Degrees of Guilt by Patrick Marrinan
|Degrees of Guilt by Patrick Marrinan
|Category: General Fiction
|Reviewer: Sue Magee
|Summary: A good story, particularly the courtroom chapters, but characterisation is a little weak.
|Date: June 2010
|Publisher: Robert Hale Ltd
The Police broke into the apartment in Sandymount Village in Dublin and woke Yuri Komarova rather roughly. He'd been drinking heavily, smoking dope and was difficult to arouse, but on the floor near his bed was the knife which he had apparently used to stab his mother to death. He seemed to have no memory of this but he spoke little English and had the mental age of a twelve-year old. An interpreter helped with the questioning and when the case came to trial his defence relied on proving that he had been sleep-walking at the time of the murder and had no intention of killing his mother. This is the most difficult defence to uphold and there was the added problem that Yuri seemed to have lied to the police when he told them that his mother had very little money as some Russian icons were found in a strongbox and they were worth several million Euros.
The solicitor acting in the case calls upon the services of Blair Armstrong SC, although he's had demons of his own to fight following the death of his wife three years before, but the case intrigues him and there's the additional pull of the Russian interpreter, Marina, who is very beautiful and a part-time model. She seems drawn to Blair too and it's not long before the two are involved in a sexual relationship.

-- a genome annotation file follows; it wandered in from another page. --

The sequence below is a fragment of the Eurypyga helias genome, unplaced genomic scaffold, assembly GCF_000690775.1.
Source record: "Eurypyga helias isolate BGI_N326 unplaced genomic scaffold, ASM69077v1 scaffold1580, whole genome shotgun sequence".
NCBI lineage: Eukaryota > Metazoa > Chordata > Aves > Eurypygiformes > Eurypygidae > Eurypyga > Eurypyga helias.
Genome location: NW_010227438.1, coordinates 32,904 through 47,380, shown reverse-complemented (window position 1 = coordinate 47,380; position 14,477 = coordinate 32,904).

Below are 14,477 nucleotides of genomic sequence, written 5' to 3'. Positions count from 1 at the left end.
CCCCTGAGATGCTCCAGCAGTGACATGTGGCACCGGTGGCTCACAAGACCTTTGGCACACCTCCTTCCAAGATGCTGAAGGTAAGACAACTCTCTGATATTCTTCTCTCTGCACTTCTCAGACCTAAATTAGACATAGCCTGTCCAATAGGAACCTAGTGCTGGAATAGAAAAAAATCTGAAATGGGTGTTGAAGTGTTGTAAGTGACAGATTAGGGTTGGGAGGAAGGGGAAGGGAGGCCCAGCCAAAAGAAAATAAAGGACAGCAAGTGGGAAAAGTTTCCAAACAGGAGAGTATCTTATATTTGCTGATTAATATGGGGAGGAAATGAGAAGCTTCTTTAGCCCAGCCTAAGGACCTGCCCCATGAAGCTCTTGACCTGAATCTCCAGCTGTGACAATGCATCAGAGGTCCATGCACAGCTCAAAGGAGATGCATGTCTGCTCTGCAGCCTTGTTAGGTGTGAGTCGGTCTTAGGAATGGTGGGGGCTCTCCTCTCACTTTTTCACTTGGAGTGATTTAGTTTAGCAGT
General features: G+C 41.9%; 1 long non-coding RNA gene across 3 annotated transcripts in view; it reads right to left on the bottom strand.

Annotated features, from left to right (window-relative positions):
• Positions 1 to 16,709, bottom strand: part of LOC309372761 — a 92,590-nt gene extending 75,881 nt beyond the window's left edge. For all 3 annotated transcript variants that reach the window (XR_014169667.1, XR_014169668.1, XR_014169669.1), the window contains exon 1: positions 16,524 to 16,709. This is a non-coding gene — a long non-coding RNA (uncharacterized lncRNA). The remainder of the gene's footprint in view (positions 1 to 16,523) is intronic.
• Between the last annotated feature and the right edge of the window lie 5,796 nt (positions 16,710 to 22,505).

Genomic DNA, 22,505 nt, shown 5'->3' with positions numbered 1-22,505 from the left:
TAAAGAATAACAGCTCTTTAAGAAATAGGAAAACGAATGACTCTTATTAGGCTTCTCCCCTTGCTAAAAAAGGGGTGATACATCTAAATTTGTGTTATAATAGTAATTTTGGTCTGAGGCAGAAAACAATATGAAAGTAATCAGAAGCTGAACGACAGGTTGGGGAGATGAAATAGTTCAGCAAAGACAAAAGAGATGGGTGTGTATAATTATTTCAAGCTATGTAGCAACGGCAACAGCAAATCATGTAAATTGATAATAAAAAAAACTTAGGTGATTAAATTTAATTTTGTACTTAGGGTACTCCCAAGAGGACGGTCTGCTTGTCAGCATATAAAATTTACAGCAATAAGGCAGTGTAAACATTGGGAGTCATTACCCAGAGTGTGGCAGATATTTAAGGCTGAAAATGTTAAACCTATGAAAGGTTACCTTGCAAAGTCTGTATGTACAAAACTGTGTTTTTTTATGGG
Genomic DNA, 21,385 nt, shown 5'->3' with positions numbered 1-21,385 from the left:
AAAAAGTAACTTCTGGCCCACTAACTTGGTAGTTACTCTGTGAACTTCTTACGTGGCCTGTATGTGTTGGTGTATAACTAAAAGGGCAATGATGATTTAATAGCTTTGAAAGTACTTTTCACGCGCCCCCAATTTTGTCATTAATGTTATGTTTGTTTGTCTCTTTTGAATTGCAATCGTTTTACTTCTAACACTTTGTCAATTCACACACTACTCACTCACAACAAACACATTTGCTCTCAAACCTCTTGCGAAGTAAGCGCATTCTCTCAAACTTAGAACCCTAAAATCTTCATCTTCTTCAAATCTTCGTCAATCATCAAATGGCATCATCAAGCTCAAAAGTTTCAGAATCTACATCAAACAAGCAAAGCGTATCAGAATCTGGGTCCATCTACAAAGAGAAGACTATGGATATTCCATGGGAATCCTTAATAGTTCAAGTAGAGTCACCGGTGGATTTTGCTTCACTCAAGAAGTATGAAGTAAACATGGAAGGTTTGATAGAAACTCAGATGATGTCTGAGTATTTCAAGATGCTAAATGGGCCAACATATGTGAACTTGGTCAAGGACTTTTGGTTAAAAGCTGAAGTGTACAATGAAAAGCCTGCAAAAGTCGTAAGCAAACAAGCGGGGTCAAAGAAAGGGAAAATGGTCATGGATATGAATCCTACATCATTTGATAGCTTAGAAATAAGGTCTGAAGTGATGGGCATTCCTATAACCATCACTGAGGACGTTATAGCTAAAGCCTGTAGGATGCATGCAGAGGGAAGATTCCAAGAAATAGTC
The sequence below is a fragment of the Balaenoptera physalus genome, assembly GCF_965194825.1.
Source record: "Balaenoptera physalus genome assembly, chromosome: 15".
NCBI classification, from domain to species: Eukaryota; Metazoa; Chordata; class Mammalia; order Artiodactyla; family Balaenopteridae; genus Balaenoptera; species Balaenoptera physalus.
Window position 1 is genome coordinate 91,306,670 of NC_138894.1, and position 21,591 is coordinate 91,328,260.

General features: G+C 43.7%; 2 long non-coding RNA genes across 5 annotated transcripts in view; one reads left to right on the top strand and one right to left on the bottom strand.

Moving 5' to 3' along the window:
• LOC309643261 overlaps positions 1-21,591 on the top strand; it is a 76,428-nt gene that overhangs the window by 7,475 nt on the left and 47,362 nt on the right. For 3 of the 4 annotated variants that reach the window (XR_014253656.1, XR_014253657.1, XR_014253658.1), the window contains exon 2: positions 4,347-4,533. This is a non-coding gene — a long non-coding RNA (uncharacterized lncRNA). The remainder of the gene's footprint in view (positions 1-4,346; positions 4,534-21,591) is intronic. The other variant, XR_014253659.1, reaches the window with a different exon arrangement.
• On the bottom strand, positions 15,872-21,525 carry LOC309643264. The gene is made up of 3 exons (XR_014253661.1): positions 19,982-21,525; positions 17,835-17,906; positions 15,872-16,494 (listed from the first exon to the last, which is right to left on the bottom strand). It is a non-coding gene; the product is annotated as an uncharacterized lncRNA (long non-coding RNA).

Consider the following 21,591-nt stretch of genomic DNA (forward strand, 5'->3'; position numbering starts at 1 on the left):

Patrick Marrinan is himself a Senior Counsel and the court scenes ring particularly true, with all the cut and thrust and tactics that are employed in the courtroom, although having a junior counsel and a solicitor who act like naïve children as they swung from concern that Armstrong wasn't doing his job to swooning admiration of his cleverness did take something away from the drama. But the courtroom is the strength of this story.
Characterisation is not strong. Yuri came across to me most strongly, but Blair Armstrong seemed only to succeed by virtue of what we didn't know about him until much later in the book. I certainly couldn't see what appeal Marina held for him, and the other characters seemed largely to fade into one another.
But, if you can put that to one side it is a good story with some neat twists which I wasn't entirely expecting and the outcome left me shocked. It perhaps lacks the gripping power of John Grisham but it's a good story from a man who obviously knows the good and bad sides of his profession well.
I'd like to thank the publishers for sending a copy to the Bookbag.
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You can read more book reviews or buy Degrees of Guilt by Patrick Marrinan at Amazon.com.
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